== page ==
Islamic marriage ruling reflects modern family values
Partner in the Family department, Hazel Wright, writes that a recognition that Muslim weddings infer financial responsibilities on spouses will bring comfort to many.
The attorney-general rarely intervenes in divorce cases, but the High Court hearing last week involving Nasreen Akhter and Mohammed Shabaz Khan was one of the exceptions.
The state has a direct interest in the certainty of marriage, not least because many laws give preference to married couples who enjoy tax concessions and other benefits.
Ms Akhter, a solicitor, and Mr Khan, a businessman, are both Muslims. They had an Islamic wedding ceremony but unlike many people they did not go on to have a civil ceremony.
They then lived as a married couple for 18 years and had four children, but the relationship broke down and Ms Akhter asked the court for a divorce.
Mr Justice Williams had to decide first whether they had a valid marriage for legal purposes. If not, did they either have a non-marriage — a so-called common law marriage with no financial links as spouses — or a void marriage, where the consequent decree of nullity allows the partners to make financial claims just as they would on divorce from a valid marriage?
For clarity, the judge explained: “What this case is not about … is whether an Islamic marriage ceremony (a Nikah) should be treated as creating a valid marriage in English law.”
Unlike rabbis, vicars and some other celebrants, imams are not licensed to conduct weddings that comply with the requirements of a valid marriage in English law. The independent review of Sharia councils has recently recommended wider publicity for this situation.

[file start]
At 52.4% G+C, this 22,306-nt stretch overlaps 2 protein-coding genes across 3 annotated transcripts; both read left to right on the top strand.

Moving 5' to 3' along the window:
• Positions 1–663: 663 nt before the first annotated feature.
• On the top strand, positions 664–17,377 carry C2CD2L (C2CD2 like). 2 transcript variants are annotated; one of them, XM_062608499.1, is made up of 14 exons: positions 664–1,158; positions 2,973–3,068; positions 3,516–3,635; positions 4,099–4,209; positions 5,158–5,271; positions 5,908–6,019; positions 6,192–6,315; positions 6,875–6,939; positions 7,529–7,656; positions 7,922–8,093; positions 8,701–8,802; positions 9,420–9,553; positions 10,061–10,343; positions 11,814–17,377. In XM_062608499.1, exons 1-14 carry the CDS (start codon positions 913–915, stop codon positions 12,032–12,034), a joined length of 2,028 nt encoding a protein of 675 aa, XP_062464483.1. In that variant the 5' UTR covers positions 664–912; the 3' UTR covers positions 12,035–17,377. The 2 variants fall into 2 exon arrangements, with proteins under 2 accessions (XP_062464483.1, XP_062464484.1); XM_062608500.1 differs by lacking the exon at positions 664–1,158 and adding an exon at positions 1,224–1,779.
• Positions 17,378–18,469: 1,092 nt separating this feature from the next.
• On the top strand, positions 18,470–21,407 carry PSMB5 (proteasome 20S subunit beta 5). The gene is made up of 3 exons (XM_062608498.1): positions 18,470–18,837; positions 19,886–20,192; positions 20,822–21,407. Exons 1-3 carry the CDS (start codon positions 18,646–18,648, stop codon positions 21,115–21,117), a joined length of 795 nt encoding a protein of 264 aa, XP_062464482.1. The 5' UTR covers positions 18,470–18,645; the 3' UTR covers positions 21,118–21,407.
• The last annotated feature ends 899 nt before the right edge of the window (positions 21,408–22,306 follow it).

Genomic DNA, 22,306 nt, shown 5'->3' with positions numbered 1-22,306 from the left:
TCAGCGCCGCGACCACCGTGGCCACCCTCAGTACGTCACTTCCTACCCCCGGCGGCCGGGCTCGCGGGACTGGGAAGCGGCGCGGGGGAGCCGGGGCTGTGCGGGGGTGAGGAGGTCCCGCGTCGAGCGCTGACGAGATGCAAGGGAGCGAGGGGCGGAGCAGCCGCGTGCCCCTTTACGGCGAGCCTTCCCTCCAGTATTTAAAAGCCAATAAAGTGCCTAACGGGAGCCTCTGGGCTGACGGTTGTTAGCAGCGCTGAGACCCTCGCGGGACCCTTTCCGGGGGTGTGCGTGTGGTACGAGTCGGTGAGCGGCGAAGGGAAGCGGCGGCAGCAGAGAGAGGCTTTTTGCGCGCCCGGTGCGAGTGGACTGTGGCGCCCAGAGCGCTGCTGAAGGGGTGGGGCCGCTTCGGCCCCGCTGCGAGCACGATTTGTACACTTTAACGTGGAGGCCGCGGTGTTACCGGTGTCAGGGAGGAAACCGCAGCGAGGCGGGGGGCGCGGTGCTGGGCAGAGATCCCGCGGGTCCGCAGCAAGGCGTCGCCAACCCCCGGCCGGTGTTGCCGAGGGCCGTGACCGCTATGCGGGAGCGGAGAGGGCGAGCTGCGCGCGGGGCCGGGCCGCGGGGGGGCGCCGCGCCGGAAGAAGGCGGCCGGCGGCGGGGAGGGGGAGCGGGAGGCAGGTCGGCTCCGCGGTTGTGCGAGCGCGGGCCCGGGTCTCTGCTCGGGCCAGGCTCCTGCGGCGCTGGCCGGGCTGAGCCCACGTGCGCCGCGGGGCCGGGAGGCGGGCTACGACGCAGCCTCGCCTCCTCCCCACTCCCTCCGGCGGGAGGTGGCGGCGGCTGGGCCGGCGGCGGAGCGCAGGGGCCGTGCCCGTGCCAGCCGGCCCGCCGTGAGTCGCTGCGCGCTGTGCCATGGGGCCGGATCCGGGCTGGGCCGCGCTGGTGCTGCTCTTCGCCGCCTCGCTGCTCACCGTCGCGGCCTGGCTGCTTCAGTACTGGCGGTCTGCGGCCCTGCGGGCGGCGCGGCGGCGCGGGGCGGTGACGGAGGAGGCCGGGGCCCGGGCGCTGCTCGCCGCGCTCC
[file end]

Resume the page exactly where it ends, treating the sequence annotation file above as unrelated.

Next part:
But in this case, Ms Akhter knew that they needed to have their relationship registered in a civil ceremony as well as having the faith-based ceremony that is so important to many. The judge decided that Mr Khan did too, but he had repeatedly refused.
The lengthy judgment carefully considered a wide range of law and statues, including the European Convention on Human Rights. The judge considered that fundamental human rights law helped him in this case as he ruled that the marriage fell within the scope of the Matrimonial Causes Act 1973 in that it set out to be a lawful marriage and bore all the hallmarks of marriage. However, because it was not registered, it did not constitute a valid marriage under English law.
The judge concluded that for this couple, in their particular circumstances and based on specific facts, this was a void marriage, leading to a decree of nullity, as opposed to a non-marriage. His decision incorporated a “slightly more flexible interpretation” of the law. And that is at least a nod to the changes in family life of modern times.
The ruling is a welcome shift that may give some comfort to those couples who engage in a Sharia marriage that to all external appearances looks like a public wedding ceremony, but, as here, is invalid. In Ms Akhter’s case, it also means that she can proceed with financial claims in the family courts.
This article appeared in The Times and be read online here.